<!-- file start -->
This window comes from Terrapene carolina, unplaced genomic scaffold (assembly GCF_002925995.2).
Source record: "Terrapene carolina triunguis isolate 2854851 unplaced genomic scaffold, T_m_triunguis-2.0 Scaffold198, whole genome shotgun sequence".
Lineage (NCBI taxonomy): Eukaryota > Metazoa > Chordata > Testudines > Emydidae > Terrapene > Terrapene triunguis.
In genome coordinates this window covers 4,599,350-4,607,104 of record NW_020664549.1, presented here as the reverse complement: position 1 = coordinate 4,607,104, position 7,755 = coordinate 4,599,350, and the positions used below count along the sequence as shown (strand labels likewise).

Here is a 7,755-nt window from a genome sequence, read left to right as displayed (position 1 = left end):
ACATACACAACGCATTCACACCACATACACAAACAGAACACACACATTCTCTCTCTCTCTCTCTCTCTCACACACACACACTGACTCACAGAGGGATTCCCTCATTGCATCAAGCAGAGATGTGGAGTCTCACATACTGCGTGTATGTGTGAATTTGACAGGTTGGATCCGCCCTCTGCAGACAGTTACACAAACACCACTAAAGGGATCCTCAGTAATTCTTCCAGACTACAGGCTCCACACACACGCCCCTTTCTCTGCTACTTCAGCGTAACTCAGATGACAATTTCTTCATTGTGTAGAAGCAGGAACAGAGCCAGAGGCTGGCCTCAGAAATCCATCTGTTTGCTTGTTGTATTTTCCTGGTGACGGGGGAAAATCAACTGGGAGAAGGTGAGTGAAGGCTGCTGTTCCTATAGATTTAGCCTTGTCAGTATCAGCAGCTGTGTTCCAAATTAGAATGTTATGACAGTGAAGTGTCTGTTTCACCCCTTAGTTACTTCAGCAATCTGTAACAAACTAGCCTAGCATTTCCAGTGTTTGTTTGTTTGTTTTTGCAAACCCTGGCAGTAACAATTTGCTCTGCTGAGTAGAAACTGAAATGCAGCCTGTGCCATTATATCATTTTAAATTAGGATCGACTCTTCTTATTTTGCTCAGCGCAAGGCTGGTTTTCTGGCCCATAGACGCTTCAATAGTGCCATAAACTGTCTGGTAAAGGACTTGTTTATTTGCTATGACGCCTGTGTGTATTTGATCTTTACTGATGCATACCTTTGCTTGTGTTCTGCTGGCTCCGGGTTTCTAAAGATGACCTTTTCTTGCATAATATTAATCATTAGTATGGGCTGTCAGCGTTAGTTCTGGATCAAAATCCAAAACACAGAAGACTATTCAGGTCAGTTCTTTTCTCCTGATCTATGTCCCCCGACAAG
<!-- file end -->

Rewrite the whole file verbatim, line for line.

This window comes from Terrapene carolina, unplaced genomic scaffold (assembly GCF_002925995.2).
Source record: "Terrapene carolina triunguis isolate 2854851 unplaced genomic scaffold, T_m_triunguis-2.0 Scaffold198, whole genome shotgun sequence".
Lineage (NCBI taxonomy): Eukaryota > Metazoa > Chordata > Testudines > Emydidae > Terrapene > Terrapene triunguis.
In genome coordinates this window covers 4,599,350-4,607,104 of record NW_020664549.1, presented here as the reverse complement: position 1 = coordinate 4,607,104, position 7,755 = coordinate 4,599,350, and the positions used below count along the sequence as shown (strand labels likewise).

Here is a 7,755-nt window from a genome sequence, read left to right as displayed (position 1 = left end):
ACATACACAACGCATTCACACCACATACACAAACAGAACACACACATTCTCTCTCTCTCTCTCTCTCTCACACACACACACTGACTCACAGAGGGATTCCCTCATTGCATCAAGCAGAGATGTGGAGTCTCACATACTGCGTGTATGTGTGAATTTGACAGGTTGGATCCGCCCTCTGCAGACAGTTACACAAACACCACTAAAGGGATCCTCAGTAATTCTTCCAGACTACAGGCTCCACACACACGCCCCTTTCTCTGCTACTTCAGCGTAACTCAGATGACAATTTCTTCATTGTGTAGAAGCAGGAACAGAGCCAGAGGCTGGCCTCAGAAATCCATCTGTTTGCTTGTTGTATTTTCCTGGTGACGGGGGAAAATCAACTGGGAGAAGGTGAGTGAAGGCTGCTGTTCCTATAGATTTAGCCTTGTCAGTATCAGCAGCTGTGTTCCAAATTAGAATGTTATGACAGTGAAGTGTCTGTTTCACCCCTTAGTTACTTCAGCAATCTGTAACAAACTAGCCTAGCATTTCCAGTGTTTGTTTGTTTGTTTTTGCAAACCCTGGCAGTAACAATTTGCTCTGCTGAGTAGAAACTGAAATGCAGCCTGTGCCATTATATCATTTTAAATTAGGATCGACTCTTCTTATTTTGCTCAGCGCAAGGCTGGTTTTCTGGCCCATAGACGCTTCAATAGTGCCATAAACTGTCTGGTAAAGGACTTGTTTATTTGCTATGACGCCTGTGTGTATTTGATCTTTACTGATGCATACCTTTGCTTGTGTTCTGCTGGCTCCGGGTTTCTAAAGATGACCTTTTCTTGCATAATATTAATCATTAGTATGGGCTGTCAGCGTTAGTTCTGGATCAAAATCCAAAACACAGAAGACTATTCAGGTCAGTTCTTTTCTCCTGATCTATGTCCCCCGACAAG